The spawning of multiple unsecured services (also referred to as shadow IT) is another security risk that affects visibility. In 2019, before the Covid-19 pandemic hit, a report from software company Igloo stated that 50% of employees use apps and infrastructures that are not approved by their companies to accomplish work-related tasks. As large numbers of employees started shifting to work-from-home (WFH) setups due to the pandemic in 2020, many of them resorted to using personal devices such as their own laptops, computers, or mobile phones for work.
Figure 1. Some potential risks in cloud environments
Because the cloud enables speedy access to dynamic resources, developers are able to deploy new servers without having to bother with the hassles that are usually associated with deployment in an on-premises environment, such as provisioning and budgeting. On the other hand, security teams might also be unaware of all the virtual environments that are being spawned. As a result, they might not be able to apply all the necessary protections. Out of haste and in the aim of ensuring that services are able to communicate with one another seamlessly, these quickly deployed virtual private clouds (VPCs), virtual networks, and containers might be configured to have lax security provisions or none at all. It cannot be stressed enough that this is an unsecure practice that could lead to exposed public-facing services.
Because of very permissive configurations and bad coding practices, APIs that might contain sensitive data could become exposed for malicious actors to prey on. Exposed APIs, for instance, could be abused by cybercriminals to conduct remote code execution (RCE) and distributed denial of service (DDoS) attacks. Exposed containers could also lead to cryptocurrency mining, something that we recently observed with cryptocurrency-mining malware targeting both Linux systems and exposed Docker environments.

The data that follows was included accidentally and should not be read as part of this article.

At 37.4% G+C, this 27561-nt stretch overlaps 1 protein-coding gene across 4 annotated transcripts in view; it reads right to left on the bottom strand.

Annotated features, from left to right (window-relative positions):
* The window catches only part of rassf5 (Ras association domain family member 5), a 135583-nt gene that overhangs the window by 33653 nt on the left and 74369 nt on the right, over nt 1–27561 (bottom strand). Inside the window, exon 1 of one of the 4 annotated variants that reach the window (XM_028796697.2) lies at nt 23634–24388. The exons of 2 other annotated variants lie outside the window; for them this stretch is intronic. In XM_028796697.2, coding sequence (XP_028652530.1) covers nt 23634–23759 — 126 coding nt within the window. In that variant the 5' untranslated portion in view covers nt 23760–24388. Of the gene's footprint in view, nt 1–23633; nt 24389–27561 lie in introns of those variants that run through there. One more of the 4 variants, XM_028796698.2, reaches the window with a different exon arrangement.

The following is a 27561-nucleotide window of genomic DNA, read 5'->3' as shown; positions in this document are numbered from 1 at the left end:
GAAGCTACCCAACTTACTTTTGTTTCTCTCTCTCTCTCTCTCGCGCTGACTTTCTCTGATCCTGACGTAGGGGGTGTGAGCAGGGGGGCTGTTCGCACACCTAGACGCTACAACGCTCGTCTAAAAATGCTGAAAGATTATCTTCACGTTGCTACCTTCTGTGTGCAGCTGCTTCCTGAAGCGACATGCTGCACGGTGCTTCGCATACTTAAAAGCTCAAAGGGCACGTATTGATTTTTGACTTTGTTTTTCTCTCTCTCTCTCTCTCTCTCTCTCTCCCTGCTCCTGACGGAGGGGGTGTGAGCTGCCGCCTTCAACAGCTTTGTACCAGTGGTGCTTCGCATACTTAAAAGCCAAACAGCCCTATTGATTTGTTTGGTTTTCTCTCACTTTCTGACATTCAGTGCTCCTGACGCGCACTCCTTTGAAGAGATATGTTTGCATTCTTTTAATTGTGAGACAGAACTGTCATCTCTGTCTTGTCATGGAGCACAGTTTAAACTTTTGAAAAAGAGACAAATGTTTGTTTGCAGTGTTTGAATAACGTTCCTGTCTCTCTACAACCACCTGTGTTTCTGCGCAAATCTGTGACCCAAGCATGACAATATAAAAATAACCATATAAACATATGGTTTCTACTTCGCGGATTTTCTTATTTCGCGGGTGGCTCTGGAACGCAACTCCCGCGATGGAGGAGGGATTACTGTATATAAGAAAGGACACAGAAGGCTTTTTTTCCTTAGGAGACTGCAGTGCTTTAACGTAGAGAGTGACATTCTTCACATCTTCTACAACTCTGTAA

Cloud-native app development could also cause an increase in the use of and reliance on third-party libraries. In order to match the velocity needed to power these ever-evolving apps, developers often resort to the heavy use of open-source code, libraries, components, and software. Unfortunately, these could be riddled with vulnerabilities — ones that are actively targeted by malicious actors. In particular, Snyk research has determined that vulnerabilities in open-source components have increased in the past three years. It should be emphasized that the exploitation of these vulnerabilities could lead to compliance and security issues.
Clear clouds ahead: How to gain visibility and security in a cloud-first world
The cloud is an extremely advantageous technological advancement. However, it also comes with complexities and security considerations — especially at a time when remote work is rampant and reliance on the cloud for automation and scalability is the norm. Regardless of where employees and systems are located during the pandemic, enterprises need to have visibility over their employees and environments to keep them as secure as possible.
To make the most of what the cloud can offer, here are some security recommendations. By following these closely, enterprises and organizations can keep visibility a priority within their systems and environments. They can also protect themselves from a wide range of evolutionary threats and misconfigurations.
Employ the principle of least privilege. Users should only have the minimum necessary access right or permission that is required for their tasks. Not all users need to have admin access or root privileges, and thus should not be given such.